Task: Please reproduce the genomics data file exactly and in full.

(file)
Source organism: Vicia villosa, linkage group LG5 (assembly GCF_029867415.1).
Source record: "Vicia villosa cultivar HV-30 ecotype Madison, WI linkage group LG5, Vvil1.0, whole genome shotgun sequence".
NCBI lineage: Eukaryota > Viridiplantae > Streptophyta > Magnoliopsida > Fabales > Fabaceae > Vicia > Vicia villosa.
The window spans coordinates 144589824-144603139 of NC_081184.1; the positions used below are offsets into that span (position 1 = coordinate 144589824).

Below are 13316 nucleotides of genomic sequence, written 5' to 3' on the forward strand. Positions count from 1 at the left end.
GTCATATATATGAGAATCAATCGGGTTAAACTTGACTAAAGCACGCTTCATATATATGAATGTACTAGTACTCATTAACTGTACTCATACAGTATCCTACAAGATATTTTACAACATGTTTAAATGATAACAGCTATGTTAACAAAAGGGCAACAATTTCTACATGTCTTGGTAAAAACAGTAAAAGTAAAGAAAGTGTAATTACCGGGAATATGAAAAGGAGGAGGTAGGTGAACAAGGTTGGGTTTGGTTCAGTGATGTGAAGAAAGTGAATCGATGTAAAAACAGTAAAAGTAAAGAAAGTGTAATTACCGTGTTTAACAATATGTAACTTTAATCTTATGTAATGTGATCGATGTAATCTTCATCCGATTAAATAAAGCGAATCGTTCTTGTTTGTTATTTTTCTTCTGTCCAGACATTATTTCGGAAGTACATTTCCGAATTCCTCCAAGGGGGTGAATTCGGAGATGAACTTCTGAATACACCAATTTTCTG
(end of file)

Source organism: Vicia villosa, linkage group LG5 (assembly GCF_029867415.1).
Source record: "Vicia villosa cultivar HV-30 ecotype Madison, WI linkage group LG5, Vvil1.0, whole genome shotgun sequence".
NCBI lineage: Eukaryota > Viridiplantae > Streptophyta > Magnoliopsida > Fabales > Fabaceae > Vicia > Vicia villosa.
The window spans coordinates 144589824-144603139 of NC_081184.1; the positions used below are offsets into that span (position 1 = coordinate 144589824).

Below are 13316 nucleotides of genomic sequence, written 5' to 3' on the forward strand. Positions count from 1 at the left end.
GTCATATATATGAGAATCAATCGGGTTAAACTTGACTAAAGCACGCTTCATATATATGAATGTACTAGTACTCATTAACTGTACTCATACAGTATCCTACAAGATATTTTACAACATGTTTAAATGATAACAGCTATGTTAACAAAAGGGCAACAATTTCTACATGTCTTGGTAAAAACAGTAAAAGTAAAGAAAGTGTAATTACCGGGAATATGAAAAGGAGGAGGTAGGTGAACAAGGTTGGGTTTGGTTCAGTGATGTGAAGAAAGTGAATCGATGTAAAAACAGTAAAAGTAAAGAAAGTGTAATTACCGTGTTTAACAATATGTAACTTTAATCTTATGTAATGTGATCGATGTAATCTTCATCCGATTAAATAAAGCGAATCGTTCTTGTTTGTTATTTTTCTTCTGTCCAGACATTATTTCGGAAGTACATTTCCGAATTCCTCCAAGGGGGTGAATTCGGAGATGAACTTCTGAATACACCAATTTTCTG